### Session Y3: Multi-valley Electron Systems in the Quantum Limit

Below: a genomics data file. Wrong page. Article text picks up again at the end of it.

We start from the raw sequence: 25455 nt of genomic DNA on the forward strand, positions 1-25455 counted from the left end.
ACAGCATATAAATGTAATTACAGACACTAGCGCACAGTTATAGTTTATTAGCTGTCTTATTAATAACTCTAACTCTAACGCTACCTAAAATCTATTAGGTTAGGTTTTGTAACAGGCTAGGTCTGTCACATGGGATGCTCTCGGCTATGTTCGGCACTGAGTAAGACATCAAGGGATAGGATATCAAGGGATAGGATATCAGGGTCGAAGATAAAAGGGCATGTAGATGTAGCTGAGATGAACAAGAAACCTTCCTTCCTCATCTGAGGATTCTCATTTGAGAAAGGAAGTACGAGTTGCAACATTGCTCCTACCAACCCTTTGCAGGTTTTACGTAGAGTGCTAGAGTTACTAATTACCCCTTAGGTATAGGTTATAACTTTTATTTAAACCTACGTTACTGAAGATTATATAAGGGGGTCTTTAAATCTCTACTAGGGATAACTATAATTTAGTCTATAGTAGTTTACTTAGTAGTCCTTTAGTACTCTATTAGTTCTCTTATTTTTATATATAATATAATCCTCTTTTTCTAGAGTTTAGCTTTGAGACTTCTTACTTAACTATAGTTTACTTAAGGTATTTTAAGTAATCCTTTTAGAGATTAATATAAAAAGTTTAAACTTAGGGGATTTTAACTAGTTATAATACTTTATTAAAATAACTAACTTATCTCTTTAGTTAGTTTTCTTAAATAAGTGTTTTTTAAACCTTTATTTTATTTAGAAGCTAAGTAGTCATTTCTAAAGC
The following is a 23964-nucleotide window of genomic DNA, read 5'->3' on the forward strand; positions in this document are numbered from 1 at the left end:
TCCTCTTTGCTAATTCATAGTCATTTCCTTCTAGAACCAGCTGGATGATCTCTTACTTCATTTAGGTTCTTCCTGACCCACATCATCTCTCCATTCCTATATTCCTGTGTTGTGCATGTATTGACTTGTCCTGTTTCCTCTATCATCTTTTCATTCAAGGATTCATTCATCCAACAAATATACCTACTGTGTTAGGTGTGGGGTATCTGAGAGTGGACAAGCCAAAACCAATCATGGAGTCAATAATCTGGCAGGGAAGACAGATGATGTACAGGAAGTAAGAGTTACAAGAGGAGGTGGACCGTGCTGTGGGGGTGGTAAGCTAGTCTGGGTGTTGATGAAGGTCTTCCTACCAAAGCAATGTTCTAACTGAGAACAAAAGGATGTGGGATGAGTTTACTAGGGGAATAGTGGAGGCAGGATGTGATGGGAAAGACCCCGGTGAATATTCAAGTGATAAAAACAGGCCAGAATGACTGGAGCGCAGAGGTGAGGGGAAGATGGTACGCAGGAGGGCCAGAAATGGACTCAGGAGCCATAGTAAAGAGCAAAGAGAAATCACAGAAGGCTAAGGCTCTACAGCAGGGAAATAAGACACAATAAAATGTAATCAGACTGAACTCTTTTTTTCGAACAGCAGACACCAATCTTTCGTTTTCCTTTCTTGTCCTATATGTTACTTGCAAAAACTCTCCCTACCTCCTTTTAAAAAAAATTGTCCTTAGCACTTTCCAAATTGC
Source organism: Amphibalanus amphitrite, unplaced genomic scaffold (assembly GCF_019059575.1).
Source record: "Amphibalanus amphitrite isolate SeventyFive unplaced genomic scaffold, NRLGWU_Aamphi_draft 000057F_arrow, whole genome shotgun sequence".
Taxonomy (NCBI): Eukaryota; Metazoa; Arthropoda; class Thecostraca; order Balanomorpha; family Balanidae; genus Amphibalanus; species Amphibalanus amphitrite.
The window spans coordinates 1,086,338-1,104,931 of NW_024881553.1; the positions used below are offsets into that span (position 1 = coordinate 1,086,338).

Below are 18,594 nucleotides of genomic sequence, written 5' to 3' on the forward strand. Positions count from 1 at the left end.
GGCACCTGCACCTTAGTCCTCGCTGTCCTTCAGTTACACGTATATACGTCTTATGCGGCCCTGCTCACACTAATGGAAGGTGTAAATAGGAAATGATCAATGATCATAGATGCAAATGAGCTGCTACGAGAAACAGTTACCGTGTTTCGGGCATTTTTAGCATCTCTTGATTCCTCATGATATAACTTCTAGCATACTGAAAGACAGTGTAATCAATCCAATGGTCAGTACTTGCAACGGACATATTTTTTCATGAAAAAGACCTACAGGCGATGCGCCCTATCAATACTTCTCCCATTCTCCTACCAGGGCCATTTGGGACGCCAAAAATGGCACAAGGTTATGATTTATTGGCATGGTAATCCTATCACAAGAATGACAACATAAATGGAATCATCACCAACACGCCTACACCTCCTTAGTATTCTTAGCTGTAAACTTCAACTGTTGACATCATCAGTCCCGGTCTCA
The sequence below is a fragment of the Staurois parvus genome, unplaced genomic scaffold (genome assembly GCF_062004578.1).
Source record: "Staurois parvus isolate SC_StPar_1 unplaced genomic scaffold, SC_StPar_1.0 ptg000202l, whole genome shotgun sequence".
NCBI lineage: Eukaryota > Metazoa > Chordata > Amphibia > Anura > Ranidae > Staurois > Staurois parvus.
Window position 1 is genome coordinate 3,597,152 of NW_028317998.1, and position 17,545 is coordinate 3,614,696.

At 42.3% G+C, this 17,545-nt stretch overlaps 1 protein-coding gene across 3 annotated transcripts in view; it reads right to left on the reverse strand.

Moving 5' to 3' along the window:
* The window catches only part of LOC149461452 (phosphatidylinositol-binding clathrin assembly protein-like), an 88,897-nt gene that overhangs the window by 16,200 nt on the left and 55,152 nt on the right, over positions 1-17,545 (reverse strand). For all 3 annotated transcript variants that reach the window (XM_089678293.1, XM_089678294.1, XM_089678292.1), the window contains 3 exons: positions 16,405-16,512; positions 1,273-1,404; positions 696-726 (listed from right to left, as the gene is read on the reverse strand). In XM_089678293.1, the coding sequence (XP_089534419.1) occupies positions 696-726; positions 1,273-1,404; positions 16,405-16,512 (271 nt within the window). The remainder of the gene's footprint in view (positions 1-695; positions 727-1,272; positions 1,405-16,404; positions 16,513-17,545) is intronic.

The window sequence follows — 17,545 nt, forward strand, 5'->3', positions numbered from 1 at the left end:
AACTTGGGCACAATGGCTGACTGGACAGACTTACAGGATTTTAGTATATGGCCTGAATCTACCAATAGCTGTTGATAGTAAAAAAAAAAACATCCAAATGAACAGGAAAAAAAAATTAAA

Friday, March 20, 2009 8:00AM - 8:36AM Y3.00001: Phase Transitions of Dirac Electrons in Bismuth Invited Speaker: Lu Li The Fermi Surface (FS) in elemental bismuth consists of 3 electron ellipsoids and one hole ellipsoid [1]. The accidental coincidence of the hole and electron caliper areas when the field $\bf H$ is aligned with the trigonal axis $\bf Z$ has long stymied analyses of the quantum oscillations. Because of current strong interest in how electrons with Dirac dispersion behave in intense fields, we have renewed attack on this problem [2] using high-resolution torque magnetometry in fields up to 31 T and at temperatures $T$ down to 300 mK. When $\bf H$ is tilted with respect to $\bf Z$ by a slight angle $\theta$, the torque $\vec{\tau}$ on the sample derived from the 3 electron ellipsoids dominates the torque from the hole FS, allowing the Landau Level crossings of the Dirac electron to be resolved. By measuring the curves of $\vec{\tau}$ vs. $H$ at 19 values of $\theta$ straddling the trigonal axes, we completely resolve the Landau Levels of the Dirac electrons. A new result is the detection of jumps in the transverse magnetization when $H$ exceeds the quantum limit of the electron pockets. By tracing the jumps in the plane of $H$ vs. $\theta$, we uncover a region in which the Dirac electrons enter a new ground state. Within this cone-shaped region, Landau Level anomalies are severely suppressed. We interpret the state as one in which the 3-fold valley degeneracy of the Dirac gas is lifted to form a many-body state. The unusual nature of the magnetization within this region will be described. \\[4pt] [1] M. H. Cohen and E. I. Blount, Phil. Mag. {\bf 5}, 115 (1960). \\[0pt] [2] Lu Li {\it et al.}, Science {\bf 321}, 547 (2008). Friday, March 20, 2009 8:36AM - 9:12AM Y3.00002: Hall Plateaus at magic angles in ultraquantum Bismuth Invited Speaker: Fauqu\'e Beno\^It The behaviour of a three-dimensional electron gas in the presence of a magnetic field strong enough to put all carriers in the first Landau level (i.e. beyond the quantum limit) is a longstanding question of theoretical condensed matter physics [1]. This issue has been recently explored by two high-field experiments on elemental semi-metal Bismuth. In a first study of transport coefficients (which are dominated by hole-like carriers), the Nernst coefficient presented three unexpected maxima that are concomitant with quasi-plateaux in the Hall coefficient [2]. In a second series of experiments, torque magnetometry (which mainly probes the three Dirac valley electron pockets) detected a field-induced phase transition [3]. The full understanding of the electron and hole behaviours above the quantum limit of pure Bi is therefore still under debate. In this talk, we will present our measurement of the Hall resistivity and torque magnetometry with magnetic field up to 31 T and rotating in the trigonal-bisectrix plane [4]. The Hall response is dominated by the hole pockets according to its sign as well as the period and the angular dependence of its quantum oscillations. In the vicinity of the quantum limit, it presents additional anomalies which are the fingerprints of the electron pockets. We found that for particular orientations of the magnetic field (namely magic angles''), the Hall response becomes field-independent within the experimental resolution around 20T. This drastic dependence of the plateaux on the field orientation provides strong constraints for theoretical scenarios. \\[4pt] [1] Bertrand I. Halperin, \emph{Japanese Journal of Applied Physics}, {\bf 26}, Supplement 26-3 (1987).\\[0pt] [2] Kamran Behnia, Luis Balicas, Yakov Kopelevich, \emph{Science}, {\bf 317}, 1729 (2008).\\[0pt] [3] Lu Li, J. G. Checkelsky, Y. S. Hor, C. Uher, A. F. Hebard, R. J. Cava, and N. P. Ong , \emph{Science}, {\bf 321}, 5888 (2008).\\[0pt] [4] Beno\^it Fauqu\'e, Luis Balicas, Ilya Sheikin, Jean Paul Issi and Kamran Behnia, to be published Friday, March 20, 2009 9:12AM - 9:48AM Y3.00003: Bismuth and graphite in the ultraquantum limit: signatures of fractional quantum Hall effect Invited Speaker: Yakov Kopelevich Bismuth and graphite are semimetals that possess both conventional massive and Dirac-like quasiparticle spectra. High quality graphite is a multi-layer system with nearly decoupled two-dimensional (2D) graphene planes, in which the integer quantum Hall effect has already been found [1]. On the other hand, the fractional quantum Hall effect (FQHE) has been observed for 3D bismuth in the ultraquantum limit (UCL), i. e. above the field that pulls all carriers into the lowest Landau level [2]. Recent measurements performed on quasi-2D graphite in magnetic field up to B = 57 T revealed well defined plateaus in the Hall resistance for B $>$ 10 T, suggesting also the FQHE occurrence in graphite in the UCL [3]. A striking similarity of the obtained results with the FQHE measured for 2D electron system in a GaAs/AlGaAs quantum well [4] is found. Our present results indicate the interplay between FQHE and charge density wave states in graphite. We discuss the FQHE occurrence in bismuth and graphite within the framework of available theoretical models. \\[4pt] [1] Y. Kopelevich, J. H. S. Torres, R. R. da Silva et al., Phys. Rev. Lett. 90,156402 (2003). \\[0pt] [2] [K. Behnia, L. Balicas, and Y. Kopelevich, Science 317, 1729 (2007). \\[0pt] [3] Y. Kopelevich, B. Raquet, M. Goiran et al. (unpublished). \\[0pt] [4] W. Pan, H. L. Stormer, D. C. Tsui et al., Phys. Rev. Lett. 88, 176802 (2002). Friday, March 20, 2009 9:48AM - 10:24AM Y3.00004: AlAs 2D Electrons at High Magnetic Field: The Role of Spin and Valley Degree of Freedom Invited Speaker: Mansour Shayegan Two-dimensional (2D) electrons in AlAs quantum wells occupy multiple conduction-band minima (or valleys) at the X point of the Brillouin zone. These valleys have large effective mass (m*) and g-factor compared to the standard GaAs electrons, and are also highly anisotropic. The system is rather unique in that, with proper choice of well width and by applying in situ symmetry-breaking strain in the plane, one can control the occupation of different valleys, thus rendering a system with tuneable m*, g-factor, Fermi contour anisotropy, and with single, double, or triple valley degeneracy. By adding a magnetic field, we obtain a system which allows us to explore very rich physics ensuing from the valley and spin degrees of freedom in a strongly interacting system. In this presentation, I will highlight some of our latest results on 2D electrons confined to wide AlAs quantum wells where the electrons reside in two in-plane valleys whose occupation can be controlled via the application of strain. I will present the results of our m* measurements, via analyzing the temperature dependence of the Shubnikov-de Haas oscillations. The measured m* shows a strong dependence on the occupation of valley and spin subbands, reflecting the electron- electron interaction in this system. Most remarkably, m* is suppressed with respect the band value when the 2D electrons are fully spin- and valley-polarized. I will also discuss the relation of m* suppression to the 2D metal-insulator transition problem. Our studies also include measurements of the valley susceptibility (dependence of valley population on applied strain) and the valley polarization of the fractional quantum Hall effect composite fermions. While part of our observations can be explained well by a simple Landau level fan diagram for composite fermions with a valley degree of freedom, there are some surprises. Friday, March 20, 2009 10:24AM - 11:00AM Y3.00005: High Mobility Sixfold Valley Degenerate Electrons on Silicon [111] Surfaces Invited Speaker: Robert N. McFarland The 111 surface of silicon is predicted to retain the sixfold valley degeneracy of the ideal bulk crystal. We have developed a method for fabricating field effect transistors using vacuum as a dielectric in order to study electron transport on the bare hydrogen-terminated surface, free from the complications created by intrinsic disorder at Si-Si$O_2$ interfaces. The resulting devices display very high mobilities (up to 110,000 $cm^2/Vs$ at 70mK, more than twice as large as the best silicon MOSFETs), enabling us to probe valley-dependent transport dynamics to a much greater degree than previously possible. Measurements made on a recent device over a density range of $n_s=0.7-7\times10^{11}/cm^2$ reveal considerable information about the nature of this degeneracy and its role in 2D transport. In particular, we find (at $n_s$=6.7) that 1) low field Shubnikov-de Haas oscillations reveal a clearly sixfold degenerate system and allow us to establish an upper bound on the valley splitting of 0.2K 2) longitudinal resistivity at B=0 displays a strong temperature dependence, consistent with predictions that large valley degeneracy should enhance screening[1] and 3) the Hall coefficient near B=0 is modified by the presence of multiple valleys, and we can use this correction to measure the intervalley Coulomb drag and its temperature dependence. [1] E. H. Hwang and S. Das Sarma. PRB 75, 073301 (2007)